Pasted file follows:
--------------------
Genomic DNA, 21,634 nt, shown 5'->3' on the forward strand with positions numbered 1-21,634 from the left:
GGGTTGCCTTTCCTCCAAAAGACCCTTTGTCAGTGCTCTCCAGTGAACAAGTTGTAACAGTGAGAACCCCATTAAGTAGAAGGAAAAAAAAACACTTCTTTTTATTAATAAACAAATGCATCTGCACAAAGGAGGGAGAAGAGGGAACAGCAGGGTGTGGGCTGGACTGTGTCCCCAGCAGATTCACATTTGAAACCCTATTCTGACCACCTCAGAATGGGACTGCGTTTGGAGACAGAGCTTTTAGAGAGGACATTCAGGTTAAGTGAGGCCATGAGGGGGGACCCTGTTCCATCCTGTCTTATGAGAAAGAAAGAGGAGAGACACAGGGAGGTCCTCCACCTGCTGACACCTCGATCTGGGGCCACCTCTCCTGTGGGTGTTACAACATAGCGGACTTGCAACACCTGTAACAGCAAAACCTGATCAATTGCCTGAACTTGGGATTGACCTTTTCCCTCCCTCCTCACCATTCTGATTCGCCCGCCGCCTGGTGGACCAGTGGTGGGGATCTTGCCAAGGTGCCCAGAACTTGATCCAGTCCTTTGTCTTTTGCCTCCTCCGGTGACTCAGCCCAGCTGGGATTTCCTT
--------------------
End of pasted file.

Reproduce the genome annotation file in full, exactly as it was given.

Genomic DNA, 21,634 nt, shown 5'->3' on the forward strand with positions numbered 1-21,634 from the left:
GGGTTGCCTTTCCTCCAAAAGACCCTTTGTCAGTGCTCTCCAGTGAACAAGTTGTAACAGTGAGAACCCCATTAAGTAGAAGGAAAAAAAAACACTTCTTTTTATTAATAAACAAATGCATCTGCACAAAGGAGGGAGAAGAGGGAACAGCAGGGTGTGGGCTGGACTGTGTCCCCAGCAGATTCACATTTGAAACCCTATTCTGACCACCTCAGAATGGGACTGCGTTTGGAGACAGAGCTTTTAGAGAGGACATTCAGGTTAAGTGAGGCCATGAGGGGGGACCCTGTTCCATCCTGTCTTATGAGAAAGAAAGAGGAGAGACACAGGGAGGTCCTCCACCTGCTGACACCTCGATCTGGGGCCACCTCTCCTGTGGGTGTTACAACATAGCGGACTTGCAACACCTGTAACAGCAAAACCTGATCAATTGCCTGAACTTGGGATTGACCTTTTCCCTCCCTCCTCACCATTCTGATTCGCCCGCCGCCTGGTGGACCAGTGGTGGGGATCTTGCCAAGGTGCCCAGAACTTGATCCAGTCCTTTGTCTTTTGCCTCCTCCGGTGACTCAGCCCAGCTGGGATTTCCTT